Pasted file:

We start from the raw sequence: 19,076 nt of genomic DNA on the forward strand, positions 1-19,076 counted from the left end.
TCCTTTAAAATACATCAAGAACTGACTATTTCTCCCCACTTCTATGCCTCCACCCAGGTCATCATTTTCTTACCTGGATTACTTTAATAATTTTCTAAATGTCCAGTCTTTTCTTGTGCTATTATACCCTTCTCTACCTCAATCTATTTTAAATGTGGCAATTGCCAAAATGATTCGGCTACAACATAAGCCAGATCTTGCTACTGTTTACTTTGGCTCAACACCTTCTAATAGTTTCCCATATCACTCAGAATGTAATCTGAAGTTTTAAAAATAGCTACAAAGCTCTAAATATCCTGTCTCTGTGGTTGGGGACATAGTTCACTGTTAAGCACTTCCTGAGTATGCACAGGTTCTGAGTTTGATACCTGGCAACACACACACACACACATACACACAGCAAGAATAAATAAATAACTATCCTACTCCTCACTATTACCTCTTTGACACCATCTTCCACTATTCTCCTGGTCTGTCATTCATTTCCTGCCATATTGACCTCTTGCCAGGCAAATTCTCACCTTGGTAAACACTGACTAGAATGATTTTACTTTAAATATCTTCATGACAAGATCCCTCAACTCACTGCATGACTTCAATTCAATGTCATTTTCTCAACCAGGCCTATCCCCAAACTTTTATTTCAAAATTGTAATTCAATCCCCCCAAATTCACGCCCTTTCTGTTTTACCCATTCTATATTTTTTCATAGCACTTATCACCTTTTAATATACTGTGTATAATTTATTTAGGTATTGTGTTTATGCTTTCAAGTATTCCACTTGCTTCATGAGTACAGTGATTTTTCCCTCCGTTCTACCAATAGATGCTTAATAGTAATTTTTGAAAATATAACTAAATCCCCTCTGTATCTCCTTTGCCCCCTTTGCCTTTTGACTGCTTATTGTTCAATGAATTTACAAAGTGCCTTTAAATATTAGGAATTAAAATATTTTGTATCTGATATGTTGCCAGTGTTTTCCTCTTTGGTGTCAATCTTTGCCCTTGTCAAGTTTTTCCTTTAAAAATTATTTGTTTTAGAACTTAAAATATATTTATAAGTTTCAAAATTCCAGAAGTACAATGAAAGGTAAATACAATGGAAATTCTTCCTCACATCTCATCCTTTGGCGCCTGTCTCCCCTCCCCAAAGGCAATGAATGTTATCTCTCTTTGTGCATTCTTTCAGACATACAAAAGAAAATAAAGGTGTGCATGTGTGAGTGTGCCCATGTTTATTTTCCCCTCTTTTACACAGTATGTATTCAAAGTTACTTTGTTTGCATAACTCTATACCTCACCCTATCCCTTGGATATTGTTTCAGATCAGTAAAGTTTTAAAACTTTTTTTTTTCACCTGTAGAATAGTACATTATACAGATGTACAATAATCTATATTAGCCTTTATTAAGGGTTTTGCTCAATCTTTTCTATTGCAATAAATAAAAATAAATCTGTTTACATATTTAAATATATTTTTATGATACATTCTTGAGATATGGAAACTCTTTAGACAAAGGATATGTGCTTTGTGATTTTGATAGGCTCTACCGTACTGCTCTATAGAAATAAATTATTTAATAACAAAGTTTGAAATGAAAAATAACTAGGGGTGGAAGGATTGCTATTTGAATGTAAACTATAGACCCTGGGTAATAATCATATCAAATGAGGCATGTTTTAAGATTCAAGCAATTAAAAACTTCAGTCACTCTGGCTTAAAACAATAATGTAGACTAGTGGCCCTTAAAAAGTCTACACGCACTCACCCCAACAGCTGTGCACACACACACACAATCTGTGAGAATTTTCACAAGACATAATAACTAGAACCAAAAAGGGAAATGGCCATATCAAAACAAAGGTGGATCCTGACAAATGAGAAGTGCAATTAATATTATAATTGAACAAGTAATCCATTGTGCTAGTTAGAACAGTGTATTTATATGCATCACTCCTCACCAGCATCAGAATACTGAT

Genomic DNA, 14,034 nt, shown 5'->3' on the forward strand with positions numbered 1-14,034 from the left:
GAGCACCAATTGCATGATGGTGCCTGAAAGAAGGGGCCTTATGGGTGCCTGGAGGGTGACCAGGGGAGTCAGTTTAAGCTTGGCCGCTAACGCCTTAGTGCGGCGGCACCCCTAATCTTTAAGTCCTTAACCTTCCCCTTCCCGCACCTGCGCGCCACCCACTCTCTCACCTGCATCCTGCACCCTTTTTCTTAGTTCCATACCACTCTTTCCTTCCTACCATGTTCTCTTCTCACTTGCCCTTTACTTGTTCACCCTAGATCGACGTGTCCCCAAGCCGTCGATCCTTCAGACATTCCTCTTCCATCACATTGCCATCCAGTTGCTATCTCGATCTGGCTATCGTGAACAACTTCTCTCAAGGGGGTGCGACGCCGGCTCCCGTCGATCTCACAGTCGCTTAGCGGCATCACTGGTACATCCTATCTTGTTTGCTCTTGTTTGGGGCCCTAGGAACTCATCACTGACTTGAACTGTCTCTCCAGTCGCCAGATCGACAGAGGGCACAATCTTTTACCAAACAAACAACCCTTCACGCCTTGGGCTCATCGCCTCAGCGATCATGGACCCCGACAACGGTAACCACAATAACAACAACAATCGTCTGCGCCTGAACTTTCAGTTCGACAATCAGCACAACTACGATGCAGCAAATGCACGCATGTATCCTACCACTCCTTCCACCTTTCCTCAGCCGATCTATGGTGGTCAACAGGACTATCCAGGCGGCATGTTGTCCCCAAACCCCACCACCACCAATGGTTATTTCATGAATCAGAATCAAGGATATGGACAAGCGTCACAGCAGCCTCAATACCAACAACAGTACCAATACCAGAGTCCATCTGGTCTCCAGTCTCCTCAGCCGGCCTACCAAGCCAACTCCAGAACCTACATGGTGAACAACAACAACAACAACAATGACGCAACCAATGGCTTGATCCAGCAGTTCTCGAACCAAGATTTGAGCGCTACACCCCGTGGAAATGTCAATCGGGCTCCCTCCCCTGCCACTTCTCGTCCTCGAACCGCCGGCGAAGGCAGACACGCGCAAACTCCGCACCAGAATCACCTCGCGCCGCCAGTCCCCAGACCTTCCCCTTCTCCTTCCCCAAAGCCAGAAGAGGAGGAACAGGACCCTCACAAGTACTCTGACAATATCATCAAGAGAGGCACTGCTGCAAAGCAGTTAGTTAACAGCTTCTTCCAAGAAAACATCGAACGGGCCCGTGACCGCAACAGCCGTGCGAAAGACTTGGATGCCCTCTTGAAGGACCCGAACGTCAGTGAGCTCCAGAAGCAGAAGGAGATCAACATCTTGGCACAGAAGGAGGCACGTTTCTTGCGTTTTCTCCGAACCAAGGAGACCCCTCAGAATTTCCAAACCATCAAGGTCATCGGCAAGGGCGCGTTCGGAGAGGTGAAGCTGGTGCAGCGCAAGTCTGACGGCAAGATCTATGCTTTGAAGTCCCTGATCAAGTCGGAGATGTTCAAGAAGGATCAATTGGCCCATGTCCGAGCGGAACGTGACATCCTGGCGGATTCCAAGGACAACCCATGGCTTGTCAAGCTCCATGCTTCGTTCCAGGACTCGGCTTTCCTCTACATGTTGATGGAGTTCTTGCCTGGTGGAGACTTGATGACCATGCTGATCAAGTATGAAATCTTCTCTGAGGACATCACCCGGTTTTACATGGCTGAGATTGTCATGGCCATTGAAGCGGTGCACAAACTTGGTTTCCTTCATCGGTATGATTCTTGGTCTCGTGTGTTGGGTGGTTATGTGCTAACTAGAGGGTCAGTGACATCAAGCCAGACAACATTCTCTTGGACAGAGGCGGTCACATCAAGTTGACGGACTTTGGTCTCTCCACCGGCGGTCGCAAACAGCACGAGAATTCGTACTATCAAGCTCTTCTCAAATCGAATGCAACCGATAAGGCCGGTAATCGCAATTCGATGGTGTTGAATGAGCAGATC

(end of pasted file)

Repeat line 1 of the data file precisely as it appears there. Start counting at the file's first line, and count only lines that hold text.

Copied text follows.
We start from the raw sequence: 19,076 nt of genomic DNA on the forward strand, positions 1-19,076 counted from the left end.